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Robert and Leona Train Rienow

Robert Rienow was born in Grafton, Wisconsin on December 4, 1907, and later in life married Leona Train, a writer of children's books and articles, and his occasional co-author. After a year at West Point, Rienow continued his education at Carthage College in Kenosha, Wisconsin, receiving a Bachelor of Arts degree in history in 1930. His first job was as a school principal at a small school in Wisconsin. Rienow went on to earn advanced degrees from Columbia University in the field of international law and government (M.A., 1933; Ph.D., 1937). While obtaining his master's degree, he taught for one year at Union College in Schenectady, New York. Rienow was also the recipient of Columbia University's Gilder Fellowship in Public Law. In 1935, Rienow attended Ohio State University as part of a research fellowship.[1] His Ph.D. dissertation was titled "The Test of the Nationality of a Merchant Vessel." While Rienow was completing his Ph.D. at Columbia he served as an Instructor of Political Science in the Social Sciences Department at the New York State College for Teachers, which later became the State University of New York at Albany and is presently known as the University at Albany, SUNY. Rienow continued in this position until 1941, when he was promoted to the position of Assistant Professor. Rienow was promoted to Professor in 1947 and held this position until 1980.

In July of 1943, Rienow took a leave of absence from his teaching position to serve in the United States Army during World War II. Rienow held a Selective Service position as a Classification Specialist, both in the United States and in the Pacific Theater, until 1945, when he was honorably discharged. He ended his career with the United States Army in 1946 at the rank of First Lieutenant in the Adjutant General's Office. Upon his return, Rienow served in the New York State National Guard in the Selective Service branch, rising to the rank of Lieutenant Colonel. In 1962, Rienow, along with his unit, received an award on behalf of the National Guard for the superior ratings received by the unit at regular army inspections.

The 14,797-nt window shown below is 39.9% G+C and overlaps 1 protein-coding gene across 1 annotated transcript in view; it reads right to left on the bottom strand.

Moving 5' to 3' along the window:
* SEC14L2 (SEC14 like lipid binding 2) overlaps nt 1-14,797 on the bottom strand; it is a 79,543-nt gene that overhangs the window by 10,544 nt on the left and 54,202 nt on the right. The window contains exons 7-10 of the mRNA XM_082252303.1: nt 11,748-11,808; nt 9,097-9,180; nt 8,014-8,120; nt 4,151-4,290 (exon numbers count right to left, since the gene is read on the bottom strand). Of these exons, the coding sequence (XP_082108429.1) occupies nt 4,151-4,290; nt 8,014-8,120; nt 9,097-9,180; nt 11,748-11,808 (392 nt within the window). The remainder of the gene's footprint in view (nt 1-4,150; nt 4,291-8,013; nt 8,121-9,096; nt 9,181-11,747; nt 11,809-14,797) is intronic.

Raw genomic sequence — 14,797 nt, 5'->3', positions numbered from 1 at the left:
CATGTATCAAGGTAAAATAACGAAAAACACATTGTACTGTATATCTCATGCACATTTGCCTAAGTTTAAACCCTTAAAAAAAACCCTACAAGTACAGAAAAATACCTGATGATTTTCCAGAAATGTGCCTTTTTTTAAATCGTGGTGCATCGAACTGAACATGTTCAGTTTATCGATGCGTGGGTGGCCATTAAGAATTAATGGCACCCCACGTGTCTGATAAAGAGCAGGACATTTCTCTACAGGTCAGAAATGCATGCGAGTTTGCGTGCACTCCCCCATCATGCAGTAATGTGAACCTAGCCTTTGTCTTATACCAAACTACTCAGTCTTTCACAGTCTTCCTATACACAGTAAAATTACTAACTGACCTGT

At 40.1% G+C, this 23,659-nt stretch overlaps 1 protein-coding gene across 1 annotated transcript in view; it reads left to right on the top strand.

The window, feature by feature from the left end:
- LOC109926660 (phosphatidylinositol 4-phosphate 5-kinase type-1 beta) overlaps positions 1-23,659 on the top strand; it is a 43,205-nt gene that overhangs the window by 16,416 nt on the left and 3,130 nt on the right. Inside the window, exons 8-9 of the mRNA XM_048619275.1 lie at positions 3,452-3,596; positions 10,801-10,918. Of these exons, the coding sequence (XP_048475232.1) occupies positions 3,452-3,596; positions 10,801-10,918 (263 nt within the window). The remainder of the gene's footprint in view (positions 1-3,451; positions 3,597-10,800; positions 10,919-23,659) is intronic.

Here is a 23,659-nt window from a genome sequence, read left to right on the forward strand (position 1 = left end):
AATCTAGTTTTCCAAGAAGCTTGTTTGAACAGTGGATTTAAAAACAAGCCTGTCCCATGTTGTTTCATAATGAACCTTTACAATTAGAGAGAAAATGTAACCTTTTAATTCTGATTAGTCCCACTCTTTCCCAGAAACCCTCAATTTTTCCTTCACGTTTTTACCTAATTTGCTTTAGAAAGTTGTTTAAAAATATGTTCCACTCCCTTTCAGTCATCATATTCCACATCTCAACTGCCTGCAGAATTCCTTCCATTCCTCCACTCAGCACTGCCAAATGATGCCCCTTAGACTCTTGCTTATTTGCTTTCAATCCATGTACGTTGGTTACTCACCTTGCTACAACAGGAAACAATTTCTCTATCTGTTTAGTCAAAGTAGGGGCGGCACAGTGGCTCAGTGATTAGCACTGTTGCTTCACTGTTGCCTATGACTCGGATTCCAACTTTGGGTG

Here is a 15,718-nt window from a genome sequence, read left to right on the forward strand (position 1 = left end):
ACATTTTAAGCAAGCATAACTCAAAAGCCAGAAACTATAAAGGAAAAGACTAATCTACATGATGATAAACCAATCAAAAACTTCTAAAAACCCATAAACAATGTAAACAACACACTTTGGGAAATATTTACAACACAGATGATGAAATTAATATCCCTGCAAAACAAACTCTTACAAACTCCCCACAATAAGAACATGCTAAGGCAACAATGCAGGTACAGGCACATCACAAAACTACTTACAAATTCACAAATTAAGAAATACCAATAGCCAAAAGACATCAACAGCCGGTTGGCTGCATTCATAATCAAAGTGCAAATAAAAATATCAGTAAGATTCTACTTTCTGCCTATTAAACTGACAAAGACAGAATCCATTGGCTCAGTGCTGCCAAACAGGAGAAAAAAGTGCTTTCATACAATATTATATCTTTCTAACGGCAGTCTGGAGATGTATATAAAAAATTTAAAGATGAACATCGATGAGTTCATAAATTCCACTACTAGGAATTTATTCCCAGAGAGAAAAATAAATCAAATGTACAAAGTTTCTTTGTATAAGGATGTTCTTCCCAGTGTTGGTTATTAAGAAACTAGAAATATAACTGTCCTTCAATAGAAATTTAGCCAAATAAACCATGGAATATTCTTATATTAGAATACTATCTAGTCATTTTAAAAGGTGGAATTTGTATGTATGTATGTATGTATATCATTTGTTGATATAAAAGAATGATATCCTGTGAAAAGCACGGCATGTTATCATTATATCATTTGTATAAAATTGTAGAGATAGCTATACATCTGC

Rienow was a prolific writer who published books and articles on both political science and environmental issues. The most prominent of these was Moment in the Sun (1967), which he co-authored with his wife. Other significant works were Calling All Citizens (1952), New York State and Local Government (1959), Introduction to Government (1964), Our New Life with the Atom (1959), Of Snuff, Sin, and the Senate (1965), and The Lonely Quest (1966). The final three were co-authored by Rienow and Leona Train Rienow. Rienow also wrote numerous articles, both alone and in collaboration with his wife. Most of these articles expressed concern about environmental issues, though some were humorous or satirical pieces. Rienow's articles were published in magazines such as Harper's Weekly, This Week, the American Legion Magazine, the Saturday Review, and Ladies Home Journal.